The knight, unmoved by the fear of the villagers, stood at a window and looked out. From the castle he saw an eerie green glow light the night.

“Pray tell,” he said to the eldest man, “What is the eerie green glow I see from the castle, that lights that night in so strange a way?”

The eldest man put his hands to his head and wept. “It is the curse, sir Knight, the curse descending!”

The knight was not moved to fear by a strange light, and went once more to the window to look out. From within the green glow he could see figures moving, the shapes of men armed with swords.

“Pray tell,” he said to the eldest man, “Who are the men that move within that eerie green glow that lights the night?”

The eldest man quaked and shook with fear, so much that he could hardly speak but only whispered in a very small voice.

“They are the dead, sir Knight, cursed to walk abroad in the night, and they come to feast upon our bones!”

The knight looked out of the window once more, and he saw that it was true.

“Truly this is a terrible curse that has fallen upon you,” he said. “Why do you not flee the village?”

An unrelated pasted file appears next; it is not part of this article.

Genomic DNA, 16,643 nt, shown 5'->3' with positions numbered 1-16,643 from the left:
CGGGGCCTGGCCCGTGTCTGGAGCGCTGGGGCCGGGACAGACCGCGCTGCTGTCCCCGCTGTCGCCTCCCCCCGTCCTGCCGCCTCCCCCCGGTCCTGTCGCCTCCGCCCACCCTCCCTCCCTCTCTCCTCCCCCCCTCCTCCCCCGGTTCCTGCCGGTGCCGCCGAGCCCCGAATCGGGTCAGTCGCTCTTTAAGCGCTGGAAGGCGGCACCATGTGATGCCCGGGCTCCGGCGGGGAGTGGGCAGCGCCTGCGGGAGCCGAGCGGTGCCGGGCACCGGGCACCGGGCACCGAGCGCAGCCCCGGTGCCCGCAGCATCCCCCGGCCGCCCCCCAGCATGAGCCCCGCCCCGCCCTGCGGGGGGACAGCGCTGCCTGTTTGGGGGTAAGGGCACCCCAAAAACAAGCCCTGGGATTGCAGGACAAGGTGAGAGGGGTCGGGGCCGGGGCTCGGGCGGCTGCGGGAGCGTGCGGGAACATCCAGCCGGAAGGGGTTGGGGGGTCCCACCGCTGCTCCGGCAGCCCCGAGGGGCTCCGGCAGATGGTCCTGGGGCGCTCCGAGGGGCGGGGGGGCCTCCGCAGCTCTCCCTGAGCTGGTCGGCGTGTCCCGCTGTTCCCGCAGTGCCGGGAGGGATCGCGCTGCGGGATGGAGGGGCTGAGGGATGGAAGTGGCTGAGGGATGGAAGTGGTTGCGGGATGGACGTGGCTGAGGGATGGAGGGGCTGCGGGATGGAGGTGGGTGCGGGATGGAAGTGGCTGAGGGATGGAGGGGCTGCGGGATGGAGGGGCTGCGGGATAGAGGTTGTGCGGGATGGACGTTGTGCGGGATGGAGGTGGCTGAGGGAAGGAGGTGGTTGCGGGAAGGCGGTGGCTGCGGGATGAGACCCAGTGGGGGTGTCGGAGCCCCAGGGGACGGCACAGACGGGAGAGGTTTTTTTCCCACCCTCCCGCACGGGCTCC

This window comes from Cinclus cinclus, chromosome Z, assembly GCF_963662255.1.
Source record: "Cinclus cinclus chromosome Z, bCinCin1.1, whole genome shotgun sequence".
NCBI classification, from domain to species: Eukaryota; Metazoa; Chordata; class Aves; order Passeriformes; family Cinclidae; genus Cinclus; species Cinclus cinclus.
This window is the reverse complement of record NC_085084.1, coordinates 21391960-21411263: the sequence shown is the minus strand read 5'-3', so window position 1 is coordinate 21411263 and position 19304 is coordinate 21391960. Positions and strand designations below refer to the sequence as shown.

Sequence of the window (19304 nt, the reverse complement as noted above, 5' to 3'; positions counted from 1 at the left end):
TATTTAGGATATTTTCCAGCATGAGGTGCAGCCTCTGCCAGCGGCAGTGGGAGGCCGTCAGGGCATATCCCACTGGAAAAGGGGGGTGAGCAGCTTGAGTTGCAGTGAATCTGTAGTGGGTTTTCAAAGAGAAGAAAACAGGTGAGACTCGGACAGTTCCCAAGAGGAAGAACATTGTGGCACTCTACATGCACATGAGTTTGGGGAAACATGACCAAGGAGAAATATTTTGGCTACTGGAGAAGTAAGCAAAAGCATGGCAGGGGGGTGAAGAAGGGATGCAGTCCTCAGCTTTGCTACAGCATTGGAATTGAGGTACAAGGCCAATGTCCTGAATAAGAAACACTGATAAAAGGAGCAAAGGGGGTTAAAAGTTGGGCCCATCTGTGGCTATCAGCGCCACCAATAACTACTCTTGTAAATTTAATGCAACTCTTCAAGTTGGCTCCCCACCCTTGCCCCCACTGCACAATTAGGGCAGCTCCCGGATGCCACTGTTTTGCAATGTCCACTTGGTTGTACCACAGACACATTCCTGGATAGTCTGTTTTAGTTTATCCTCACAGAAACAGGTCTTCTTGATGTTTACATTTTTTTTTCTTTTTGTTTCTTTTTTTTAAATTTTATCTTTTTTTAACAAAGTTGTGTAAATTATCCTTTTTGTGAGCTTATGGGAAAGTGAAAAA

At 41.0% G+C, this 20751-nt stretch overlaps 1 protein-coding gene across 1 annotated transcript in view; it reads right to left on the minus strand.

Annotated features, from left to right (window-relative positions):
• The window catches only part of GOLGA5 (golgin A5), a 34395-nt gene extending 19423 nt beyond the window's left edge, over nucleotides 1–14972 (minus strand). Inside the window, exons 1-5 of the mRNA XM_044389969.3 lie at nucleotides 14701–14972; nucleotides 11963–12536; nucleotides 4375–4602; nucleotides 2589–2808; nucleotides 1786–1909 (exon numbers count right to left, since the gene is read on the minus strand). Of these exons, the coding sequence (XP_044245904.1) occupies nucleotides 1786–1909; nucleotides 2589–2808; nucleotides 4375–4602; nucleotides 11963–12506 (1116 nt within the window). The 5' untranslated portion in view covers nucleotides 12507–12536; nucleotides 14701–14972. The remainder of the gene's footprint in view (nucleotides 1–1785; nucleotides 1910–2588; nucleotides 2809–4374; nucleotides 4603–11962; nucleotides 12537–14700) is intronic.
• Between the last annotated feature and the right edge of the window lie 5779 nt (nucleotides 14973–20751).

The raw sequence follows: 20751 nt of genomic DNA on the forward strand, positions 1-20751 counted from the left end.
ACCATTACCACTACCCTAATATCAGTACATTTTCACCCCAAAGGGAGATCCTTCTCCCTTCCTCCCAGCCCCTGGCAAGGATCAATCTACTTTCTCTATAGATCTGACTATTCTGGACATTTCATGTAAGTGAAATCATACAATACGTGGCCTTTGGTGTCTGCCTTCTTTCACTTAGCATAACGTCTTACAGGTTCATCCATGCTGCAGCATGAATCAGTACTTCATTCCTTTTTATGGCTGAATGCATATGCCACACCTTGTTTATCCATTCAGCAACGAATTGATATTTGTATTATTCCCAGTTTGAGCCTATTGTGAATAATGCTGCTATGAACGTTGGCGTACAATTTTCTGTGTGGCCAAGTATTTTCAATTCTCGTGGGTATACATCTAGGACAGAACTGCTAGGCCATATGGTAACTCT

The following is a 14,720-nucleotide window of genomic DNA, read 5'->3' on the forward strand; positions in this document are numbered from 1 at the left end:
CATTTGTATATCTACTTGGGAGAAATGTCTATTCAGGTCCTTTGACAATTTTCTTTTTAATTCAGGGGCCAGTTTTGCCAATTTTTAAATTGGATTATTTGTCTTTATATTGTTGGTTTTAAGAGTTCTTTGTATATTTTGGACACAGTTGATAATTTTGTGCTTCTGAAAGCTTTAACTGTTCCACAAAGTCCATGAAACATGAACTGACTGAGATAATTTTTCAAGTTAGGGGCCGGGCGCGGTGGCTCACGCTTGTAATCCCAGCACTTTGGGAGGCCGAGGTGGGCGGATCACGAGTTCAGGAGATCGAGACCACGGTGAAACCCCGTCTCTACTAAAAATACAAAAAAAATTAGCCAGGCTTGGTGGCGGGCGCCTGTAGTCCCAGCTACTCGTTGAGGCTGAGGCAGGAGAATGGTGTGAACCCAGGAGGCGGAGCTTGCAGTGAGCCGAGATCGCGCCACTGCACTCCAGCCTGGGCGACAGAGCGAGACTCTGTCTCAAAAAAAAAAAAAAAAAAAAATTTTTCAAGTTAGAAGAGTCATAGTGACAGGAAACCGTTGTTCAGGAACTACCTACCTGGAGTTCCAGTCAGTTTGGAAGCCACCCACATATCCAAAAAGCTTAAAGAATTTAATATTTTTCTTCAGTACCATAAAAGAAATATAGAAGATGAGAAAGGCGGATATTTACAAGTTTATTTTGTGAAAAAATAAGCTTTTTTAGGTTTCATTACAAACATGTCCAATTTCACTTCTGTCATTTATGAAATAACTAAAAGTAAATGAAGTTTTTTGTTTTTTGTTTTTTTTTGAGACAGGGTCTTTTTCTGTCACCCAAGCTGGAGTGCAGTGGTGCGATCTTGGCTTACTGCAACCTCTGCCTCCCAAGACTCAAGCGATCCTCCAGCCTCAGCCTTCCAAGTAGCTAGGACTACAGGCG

The eldest man tore at his hair in fear. “We are unable, sir Knight,” he said. “For by day the way is barred by strange magics, and by night we would be caught by the dead before we could escape!”

The knight looked out of the window once more and grew thoughtful.

“Squire,” he said, “You must shine my armour now.”

The squire obeyed, and shone his master’s armour until it sparkled. He took it to the knight, who shook his head.

“No, that is not good enough,” he said. “Shine it again.”

And the squire sat down once more with cloth and polish, and worked upon the armour until it was as bright as a mirror. He took it to the knight, who shook his head.

“No,” he said. “That will still not do. Shine it again.”

The squire sat down again with cloth and polish, and worked upon the armour until each piece shined like moonlight made solid. He took it to the knight, who took it with pleasure.